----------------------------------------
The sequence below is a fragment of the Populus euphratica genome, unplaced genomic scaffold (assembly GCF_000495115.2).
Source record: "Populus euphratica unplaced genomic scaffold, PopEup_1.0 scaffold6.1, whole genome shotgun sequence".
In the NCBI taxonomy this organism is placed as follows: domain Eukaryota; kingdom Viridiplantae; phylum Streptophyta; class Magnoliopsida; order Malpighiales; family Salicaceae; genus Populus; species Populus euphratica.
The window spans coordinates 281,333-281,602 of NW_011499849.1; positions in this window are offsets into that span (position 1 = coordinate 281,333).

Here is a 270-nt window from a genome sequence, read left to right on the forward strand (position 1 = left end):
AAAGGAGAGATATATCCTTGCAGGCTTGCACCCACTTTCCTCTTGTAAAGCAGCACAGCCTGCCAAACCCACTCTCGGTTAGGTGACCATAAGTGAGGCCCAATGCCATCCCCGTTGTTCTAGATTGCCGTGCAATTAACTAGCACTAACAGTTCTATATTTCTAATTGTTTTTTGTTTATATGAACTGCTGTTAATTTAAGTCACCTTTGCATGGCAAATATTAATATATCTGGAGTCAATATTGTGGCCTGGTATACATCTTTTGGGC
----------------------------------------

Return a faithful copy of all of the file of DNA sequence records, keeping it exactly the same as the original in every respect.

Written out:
The sequence below is a fragment of the Populus euphratica genome, unplaced genomic scaffold (assembly GCF_000495115.2).
Source record: "Populus euphratica unplaced genomic scaffold, PopEup_1.0 scaffold6.1, whole genome shotgun sequence".
In the NCBI taxonomy this organism is placed as follows: domain Eukaryota; kingdom Viridiplantae; phylum Streptophyta; class Magnoliopsida; order Malpighiales; family Salicaceae; genus Populus; species Populus euphratica.
The window spans coordinates 281,333-281,602 of NW_011499849.1; positions in this window are offsets into that span (position 1 = coordinate 281,333).

Here is a 270-nt window from a genome sequence, read left to right on the forward strand (position 1 = left end):
AAAGGAGAGATATATCCTTGCAGGCTTGCACCCACTTTCCTCTTGTAAAGCAGCACAGCCTGCCAAACCCACTCTCGGTTAGGTGACCATAAGTGAGGCCCAATGCCATCCCCGTTGTTCTAGATTGCCGTGCAATTAACTAGCACTAACAGTTCTATATTTCTAATTGTTTTTTGTTTATATGAACTGCTGTTAATTTAAGTCACCTTTGCATGGCAAATATTAATATATCTGGAGTCAATATTGTGGCCTGGTATACATCTTTTGGGC